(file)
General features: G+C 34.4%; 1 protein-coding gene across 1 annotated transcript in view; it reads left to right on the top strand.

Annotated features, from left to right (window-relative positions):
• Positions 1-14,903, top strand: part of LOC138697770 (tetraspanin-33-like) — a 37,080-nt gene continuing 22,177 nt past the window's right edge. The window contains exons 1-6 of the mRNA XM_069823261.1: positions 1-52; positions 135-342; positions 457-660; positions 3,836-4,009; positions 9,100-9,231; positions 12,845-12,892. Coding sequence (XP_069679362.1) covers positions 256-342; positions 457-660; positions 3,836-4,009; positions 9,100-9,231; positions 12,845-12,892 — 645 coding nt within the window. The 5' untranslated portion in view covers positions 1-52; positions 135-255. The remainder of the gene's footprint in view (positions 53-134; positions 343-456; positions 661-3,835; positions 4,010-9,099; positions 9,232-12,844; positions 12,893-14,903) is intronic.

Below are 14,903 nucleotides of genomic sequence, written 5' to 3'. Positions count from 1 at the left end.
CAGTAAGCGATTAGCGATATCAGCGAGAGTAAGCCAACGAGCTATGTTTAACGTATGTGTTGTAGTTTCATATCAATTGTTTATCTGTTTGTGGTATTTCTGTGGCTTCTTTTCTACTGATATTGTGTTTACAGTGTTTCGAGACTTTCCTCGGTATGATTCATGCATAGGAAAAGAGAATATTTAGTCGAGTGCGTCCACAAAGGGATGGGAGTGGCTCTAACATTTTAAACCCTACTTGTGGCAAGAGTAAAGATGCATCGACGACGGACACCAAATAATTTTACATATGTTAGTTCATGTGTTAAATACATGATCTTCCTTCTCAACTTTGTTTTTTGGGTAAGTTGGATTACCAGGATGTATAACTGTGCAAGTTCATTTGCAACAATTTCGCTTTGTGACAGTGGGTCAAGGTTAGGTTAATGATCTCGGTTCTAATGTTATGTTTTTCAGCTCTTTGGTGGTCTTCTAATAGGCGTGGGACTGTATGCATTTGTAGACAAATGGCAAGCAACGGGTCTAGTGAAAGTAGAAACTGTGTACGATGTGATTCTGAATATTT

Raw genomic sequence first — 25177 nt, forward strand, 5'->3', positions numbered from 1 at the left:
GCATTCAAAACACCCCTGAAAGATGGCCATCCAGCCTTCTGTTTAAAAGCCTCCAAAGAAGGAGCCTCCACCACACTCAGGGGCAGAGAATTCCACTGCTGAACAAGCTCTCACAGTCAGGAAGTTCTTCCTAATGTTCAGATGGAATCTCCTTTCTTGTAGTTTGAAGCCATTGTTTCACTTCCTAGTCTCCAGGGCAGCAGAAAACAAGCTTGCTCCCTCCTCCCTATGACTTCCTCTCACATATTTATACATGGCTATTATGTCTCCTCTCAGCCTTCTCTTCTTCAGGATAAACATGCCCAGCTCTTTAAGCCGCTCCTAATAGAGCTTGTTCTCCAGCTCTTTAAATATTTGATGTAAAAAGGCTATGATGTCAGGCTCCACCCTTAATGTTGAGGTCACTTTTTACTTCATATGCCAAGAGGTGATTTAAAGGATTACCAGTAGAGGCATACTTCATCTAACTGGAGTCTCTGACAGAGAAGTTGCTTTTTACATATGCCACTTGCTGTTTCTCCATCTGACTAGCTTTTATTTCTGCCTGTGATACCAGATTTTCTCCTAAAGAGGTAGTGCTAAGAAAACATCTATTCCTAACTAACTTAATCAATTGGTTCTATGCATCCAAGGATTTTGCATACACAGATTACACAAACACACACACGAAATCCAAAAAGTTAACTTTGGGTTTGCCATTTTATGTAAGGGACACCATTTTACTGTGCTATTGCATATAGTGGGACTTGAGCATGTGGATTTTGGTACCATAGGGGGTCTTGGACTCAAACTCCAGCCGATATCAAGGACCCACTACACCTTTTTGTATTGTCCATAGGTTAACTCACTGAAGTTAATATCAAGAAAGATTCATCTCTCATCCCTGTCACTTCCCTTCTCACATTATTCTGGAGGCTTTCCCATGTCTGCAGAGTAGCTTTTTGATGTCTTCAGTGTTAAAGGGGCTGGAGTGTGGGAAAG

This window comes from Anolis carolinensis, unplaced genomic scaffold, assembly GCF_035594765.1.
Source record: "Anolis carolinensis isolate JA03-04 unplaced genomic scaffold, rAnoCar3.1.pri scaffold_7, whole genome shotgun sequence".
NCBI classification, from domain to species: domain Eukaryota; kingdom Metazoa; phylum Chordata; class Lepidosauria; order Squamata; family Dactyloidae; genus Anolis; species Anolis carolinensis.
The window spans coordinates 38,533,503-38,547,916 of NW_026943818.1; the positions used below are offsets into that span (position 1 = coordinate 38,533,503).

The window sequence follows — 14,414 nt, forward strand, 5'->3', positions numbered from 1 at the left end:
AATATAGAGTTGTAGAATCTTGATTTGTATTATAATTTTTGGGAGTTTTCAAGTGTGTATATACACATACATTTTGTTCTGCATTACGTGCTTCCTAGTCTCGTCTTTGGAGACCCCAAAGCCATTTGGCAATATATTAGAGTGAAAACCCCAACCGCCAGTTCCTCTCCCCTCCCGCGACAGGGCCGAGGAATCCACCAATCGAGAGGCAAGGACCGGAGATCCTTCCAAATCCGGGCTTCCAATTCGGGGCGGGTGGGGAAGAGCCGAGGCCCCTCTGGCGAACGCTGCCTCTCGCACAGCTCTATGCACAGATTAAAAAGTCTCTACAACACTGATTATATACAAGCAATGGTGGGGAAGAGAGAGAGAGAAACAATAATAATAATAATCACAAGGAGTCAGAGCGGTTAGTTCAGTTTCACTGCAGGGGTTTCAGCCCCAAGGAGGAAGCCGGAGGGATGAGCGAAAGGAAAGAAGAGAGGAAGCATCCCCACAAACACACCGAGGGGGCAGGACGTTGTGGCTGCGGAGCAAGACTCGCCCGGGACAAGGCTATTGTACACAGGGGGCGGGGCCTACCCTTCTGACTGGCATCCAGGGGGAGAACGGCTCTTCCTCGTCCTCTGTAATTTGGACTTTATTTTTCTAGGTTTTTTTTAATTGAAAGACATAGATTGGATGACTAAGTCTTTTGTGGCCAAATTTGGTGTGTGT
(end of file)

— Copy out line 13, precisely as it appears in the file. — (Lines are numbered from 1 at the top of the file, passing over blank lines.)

AATATAGAGTTGTAGAATCTTGATTTGTATTATAATTTTTGGGAGTTTTCAAGTGTGTATATACACATACATTTTGTTCTGCATTACGTGCTTCCTAGTCTCGTCTTTGGAGACCCCAAAGCCATTTGGCAATATATTAGAGTGAAAACCCCAACCGCCAGTTCCTCTCCCCTCCCGCGACAGGGCCGAGGAATCCACCAATCGAGAGGCAAGGACCGGAGATCCTTCCAAATCCGGGCTTCCAATTCGGGGCGGGTGGGGAAGAGCCGAGGCCCCTCTGGCGAACGCTGCCTCTCGCACAGCTCTATGCACAGATTAAAAAGTCTCTACAACACTGATTATATACAAGCAATGGTGGGGAAGAGAGAGAGAGAAACAATAATAATAATAATCACAAGGAGTCAGAGCGGTTAGTTCAGTTTCACTGCAGGGGTTTCAGCCCCAAGGAGGAAGCCGGAGGGATGAGCGAAAGGAAAGAAGAGAGGAAGCATCCCCACAAACACACCGAGGGGGCAGGACGTTGTGGCTGCGGAGCAAGACTCGCCCGGGACAAGGCTATTGTACACAGGGGGCGGGGCCTACCCTTCTGACTGGCATCCAGGGGGAGAACGGCTCTTCCTCGTCCTCTGTAATTTGGACTTTATTTTTCTAGGTTTTTTTTAATTGAAAGACATAGATTGGATGACTAAGTCTTTTGTGGCCAAATTTGGTGTGTGT